Mobile phone penalties and road crashes: Are changes in sanctions effective?

Research output: Contribution to journalArticlepeer-review


Introduction: Road crashes are a major, preventable cause of death and serious injury. Being distracted by a mobile phone while driving can increase the risk of a crash by three to four times and increase crash severity. To reduce distracted driving, on 1 March 2017 the penalty for using a hand-held mobile phone while driving in Britain doubled to ₤200 and six penalty points. Method: We examine the effects of this increased penalty on numbers of serious or fatal crashes over 6 weeks either side of the intervention using Regression Discontinuity in Time. Results: We find no effect of the intervention, suggesting the increased penalty is not effective in reducing the more serious road crashes. Conclusions: We rule out an information problem and an enforcement effect, concluding the increase in fines was insufficient to change behaviour. With very low detection rates of mobile phone use, our result could occur if the perceived certainty of punishment remained very low after the intervention. Practical application: Future technology will increase the ability to detect mobile phone usage, and there may be fewer road crashes if the solution is to raise awareness of such technology and publicise numbers of offenders caught. Alternatively, a mobile phone blocking application could avert the problem.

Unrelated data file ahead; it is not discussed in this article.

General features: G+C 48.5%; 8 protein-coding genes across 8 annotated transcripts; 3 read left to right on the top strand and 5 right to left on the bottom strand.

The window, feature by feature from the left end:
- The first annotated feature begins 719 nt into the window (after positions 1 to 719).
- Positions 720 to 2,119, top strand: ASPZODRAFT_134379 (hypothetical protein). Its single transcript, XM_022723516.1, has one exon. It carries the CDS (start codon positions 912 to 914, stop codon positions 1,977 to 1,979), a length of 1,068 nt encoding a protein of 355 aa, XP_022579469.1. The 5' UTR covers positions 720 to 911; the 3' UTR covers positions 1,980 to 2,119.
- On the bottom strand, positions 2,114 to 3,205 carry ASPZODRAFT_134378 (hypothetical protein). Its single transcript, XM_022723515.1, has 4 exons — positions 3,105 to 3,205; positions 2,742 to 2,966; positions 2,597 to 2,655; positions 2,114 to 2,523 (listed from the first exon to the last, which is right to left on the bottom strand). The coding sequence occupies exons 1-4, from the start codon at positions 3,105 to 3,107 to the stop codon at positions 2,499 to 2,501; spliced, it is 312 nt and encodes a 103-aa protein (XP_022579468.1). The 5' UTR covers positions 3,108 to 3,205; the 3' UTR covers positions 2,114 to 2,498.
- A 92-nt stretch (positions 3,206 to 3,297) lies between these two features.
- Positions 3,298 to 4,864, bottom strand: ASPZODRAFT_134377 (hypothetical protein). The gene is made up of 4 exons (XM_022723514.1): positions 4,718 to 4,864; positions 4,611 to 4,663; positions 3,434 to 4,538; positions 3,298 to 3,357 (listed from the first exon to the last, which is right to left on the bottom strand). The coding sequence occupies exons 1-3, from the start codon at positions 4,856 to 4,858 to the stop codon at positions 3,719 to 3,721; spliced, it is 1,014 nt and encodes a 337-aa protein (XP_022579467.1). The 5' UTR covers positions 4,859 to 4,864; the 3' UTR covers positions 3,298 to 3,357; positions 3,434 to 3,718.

Original languageEnglish
Pages (from-to)384-392
Number of pages9
JournalJournal of Safety Research
Publication statusPublished - Feb 2023


  • Britain
  • Fines
  • Mobile phone
  • Policy intervention
  • Road crash severity
  • Humans
  • Criminals
  • Cell Phone Use
  • Accidents, Traffic
  • Cell Phone
  • Automobile Driving


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